Bust of fifth-century figure, Eutropius

Seminar XII: Selecting and Evaluating Relevant Websites

Although the ‘gold standard’ for presenting new historical research is still the book or article in a specialist journal, many historians now also invest considerable intellectual resources in creating or contributing to web sites. Unlike books and articles, however, web sites are not subject to any form of editorial control. The technology and know-how for creating web sites are increasingly accessible: anyone with a PC and a web programme can now put one together. Although the Web has considerable potential as an educational resource, particularly as a means of disseminating large quantities of  information quickly in mixed media, it also poses dangers to academic discourse and to learning. One such danger is that the lack of control over ‘publication’ means that the information you read on any given web site may or may not be trustworthy. How do you know whether what you are reading and seeing is based on reputable research, cobbled together from existing publications, or simply invented? Another consideration is that web sites may not be trying to do the same job as published research. Many web sites simply present information without attempting to construct a thesis based on the use of evidence.

Mandatory Preparation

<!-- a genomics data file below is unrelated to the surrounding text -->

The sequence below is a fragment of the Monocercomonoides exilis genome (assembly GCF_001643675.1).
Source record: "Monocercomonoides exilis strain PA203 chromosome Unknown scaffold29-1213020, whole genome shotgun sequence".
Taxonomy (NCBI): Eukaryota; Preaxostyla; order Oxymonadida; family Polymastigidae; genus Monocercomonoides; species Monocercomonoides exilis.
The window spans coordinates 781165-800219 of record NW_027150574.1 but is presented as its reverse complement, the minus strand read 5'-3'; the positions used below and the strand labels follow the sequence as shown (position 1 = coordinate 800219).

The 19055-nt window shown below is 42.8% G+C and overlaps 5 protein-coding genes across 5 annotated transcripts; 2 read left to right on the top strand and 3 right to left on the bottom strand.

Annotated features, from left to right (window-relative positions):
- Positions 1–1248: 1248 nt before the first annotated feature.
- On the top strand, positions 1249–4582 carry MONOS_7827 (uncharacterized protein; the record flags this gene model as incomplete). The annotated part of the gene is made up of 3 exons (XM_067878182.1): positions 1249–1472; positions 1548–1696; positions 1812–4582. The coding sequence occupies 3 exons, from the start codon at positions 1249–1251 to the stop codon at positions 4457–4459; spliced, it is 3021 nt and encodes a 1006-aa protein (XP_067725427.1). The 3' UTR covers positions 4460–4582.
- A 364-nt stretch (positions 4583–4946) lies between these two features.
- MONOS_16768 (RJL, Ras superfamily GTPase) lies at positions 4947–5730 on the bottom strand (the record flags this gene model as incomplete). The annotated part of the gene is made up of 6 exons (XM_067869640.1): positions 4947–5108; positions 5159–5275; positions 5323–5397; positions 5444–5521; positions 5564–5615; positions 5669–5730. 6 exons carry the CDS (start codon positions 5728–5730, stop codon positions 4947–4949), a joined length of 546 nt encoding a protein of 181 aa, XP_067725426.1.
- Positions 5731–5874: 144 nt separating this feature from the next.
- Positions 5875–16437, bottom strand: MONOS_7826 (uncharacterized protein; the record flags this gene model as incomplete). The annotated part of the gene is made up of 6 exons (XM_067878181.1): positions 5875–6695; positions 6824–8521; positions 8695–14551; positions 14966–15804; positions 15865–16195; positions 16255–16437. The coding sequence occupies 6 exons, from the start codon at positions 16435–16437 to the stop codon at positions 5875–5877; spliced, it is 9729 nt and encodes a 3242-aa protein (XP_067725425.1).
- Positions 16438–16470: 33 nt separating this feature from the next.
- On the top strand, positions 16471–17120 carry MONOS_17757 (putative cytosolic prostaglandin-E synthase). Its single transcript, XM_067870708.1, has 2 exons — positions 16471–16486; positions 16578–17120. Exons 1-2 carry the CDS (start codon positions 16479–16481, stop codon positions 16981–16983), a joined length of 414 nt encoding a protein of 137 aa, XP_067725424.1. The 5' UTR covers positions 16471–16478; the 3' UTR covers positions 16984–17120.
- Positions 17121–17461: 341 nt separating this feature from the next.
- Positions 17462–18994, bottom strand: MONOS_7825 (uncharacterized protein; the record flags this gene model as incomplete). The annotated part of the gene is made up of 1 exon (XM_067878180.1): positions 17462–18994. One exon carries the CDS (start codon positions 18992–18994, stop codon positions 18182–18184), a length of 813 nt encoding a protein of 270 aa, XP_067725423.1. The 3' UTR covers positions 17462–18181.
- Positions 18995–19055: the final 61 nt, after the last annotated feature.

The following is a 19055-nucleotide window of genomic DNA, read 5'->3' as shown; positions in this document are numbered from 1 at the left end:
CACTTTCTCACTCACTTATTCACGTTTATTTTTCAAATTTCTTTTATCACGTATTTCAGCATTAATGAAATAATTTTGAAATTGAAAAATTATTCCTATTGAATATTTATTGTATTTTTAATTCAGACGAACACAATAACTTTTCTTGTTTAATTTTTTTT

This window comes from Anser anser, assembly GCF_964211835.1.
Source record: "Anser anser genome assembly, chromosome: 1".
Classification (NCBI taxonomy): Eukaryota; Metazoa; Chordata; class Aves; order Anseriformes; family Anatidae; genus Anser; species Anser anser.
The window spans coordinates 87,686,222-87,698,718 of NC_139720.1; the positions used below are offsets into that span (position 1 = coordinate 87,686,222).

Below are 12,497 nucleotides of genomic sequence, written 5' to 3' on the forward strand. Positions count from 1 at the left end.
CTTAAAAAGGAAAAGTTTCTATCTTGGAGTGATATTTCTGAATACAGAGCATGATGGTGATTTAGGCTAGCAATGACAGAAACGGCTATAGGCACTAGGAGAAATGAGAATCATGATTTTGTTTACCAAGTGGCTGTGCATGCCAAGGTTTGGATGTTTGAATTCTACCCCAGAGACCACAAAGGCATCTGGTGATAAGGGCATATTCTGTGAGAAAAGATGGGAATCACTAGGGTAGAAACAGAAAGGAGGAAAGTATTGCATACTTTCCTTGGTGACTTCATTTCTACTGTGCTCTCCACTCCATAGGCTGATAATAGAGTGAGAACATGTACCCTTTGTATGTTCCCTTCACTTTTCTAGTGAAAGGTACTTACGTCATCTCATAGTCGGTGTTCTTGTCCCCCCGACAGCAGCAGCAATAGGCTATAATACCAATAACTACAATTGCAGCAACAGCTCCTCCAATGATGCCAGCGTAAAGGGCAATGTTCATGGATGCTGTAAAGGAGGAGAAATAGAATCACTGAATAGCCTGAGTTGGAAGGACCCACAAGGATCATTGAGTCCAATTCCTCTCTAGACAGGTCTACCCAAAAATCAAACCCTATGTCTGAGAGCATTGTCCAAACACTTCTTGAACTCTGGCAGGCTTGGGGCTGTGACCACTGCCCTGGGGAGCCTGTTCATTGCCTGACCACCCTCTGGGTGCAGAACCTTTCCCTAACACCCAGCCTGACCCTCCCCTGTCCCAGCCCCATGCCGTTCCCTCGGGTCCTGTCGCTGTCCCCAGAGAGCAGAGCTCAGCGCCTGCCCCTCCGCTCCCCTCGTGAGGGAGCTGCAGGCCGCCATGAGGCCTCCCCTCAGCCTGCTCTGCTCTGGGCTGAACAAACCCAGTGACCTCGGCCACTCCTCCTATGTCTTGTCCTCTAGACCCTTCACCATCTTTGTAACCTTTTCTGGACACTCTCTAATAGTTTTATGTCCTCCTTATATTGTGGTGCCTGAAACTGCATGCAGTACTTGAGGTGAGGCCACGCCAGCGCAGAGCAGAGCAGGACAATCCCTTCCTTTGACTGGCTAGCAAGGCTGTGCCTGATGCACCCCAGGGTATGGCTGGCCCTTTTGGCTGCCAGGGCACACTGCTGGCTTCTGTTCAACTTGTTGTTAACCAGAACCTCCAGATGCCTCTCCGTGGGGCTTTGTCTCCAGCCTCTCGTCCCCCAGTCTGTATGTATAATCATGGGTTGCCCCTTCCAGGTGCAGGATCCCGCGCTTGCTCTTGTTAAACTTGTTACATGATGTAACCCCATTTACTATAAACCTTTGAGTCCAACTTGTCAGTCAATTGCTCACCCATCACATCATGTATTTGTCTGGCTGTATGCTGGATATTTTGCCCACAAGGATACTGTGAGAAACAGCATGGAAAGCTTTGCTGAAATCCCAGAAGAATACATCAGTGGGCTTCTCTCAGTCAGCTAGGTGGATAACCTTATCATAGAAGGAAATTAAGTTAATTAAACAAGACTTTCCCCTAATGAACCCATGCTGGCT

Pick two of the sites listed below, and find one other of your own, and answer the questions:

Worksheet Questions

  1. Is it clear who wrote the content of the site, what their qualifications and expertise are, and how to contact them?
  2. If the site has multiple authors or contributors, is there an editor and/or an editorial policy, and is this explained in the site?
  3. Is the aim of the site stated clearly, and does the content match that aim?
  4. Did you notice any spelling, grammatical or other writing errors? If you did notice any, did this affect the way you regard the content?
  5. Do the external links lead to academically trustworthy sites? Is it apparent whether other academic sites link to this one?
  6. Does the author use or quote verifiable sources?
  7. Can you tell whether the material was originally constructed for the web, or whether it has been ‘borrowed’ from a print publication? Is there any information about copyright permission?
  8. Does the site carry advertising, and of what kind? Who seems to be sponsoring the site, and what might their agenda be?
  9. Does the site tell you when it was last updated? Do the external links still work?

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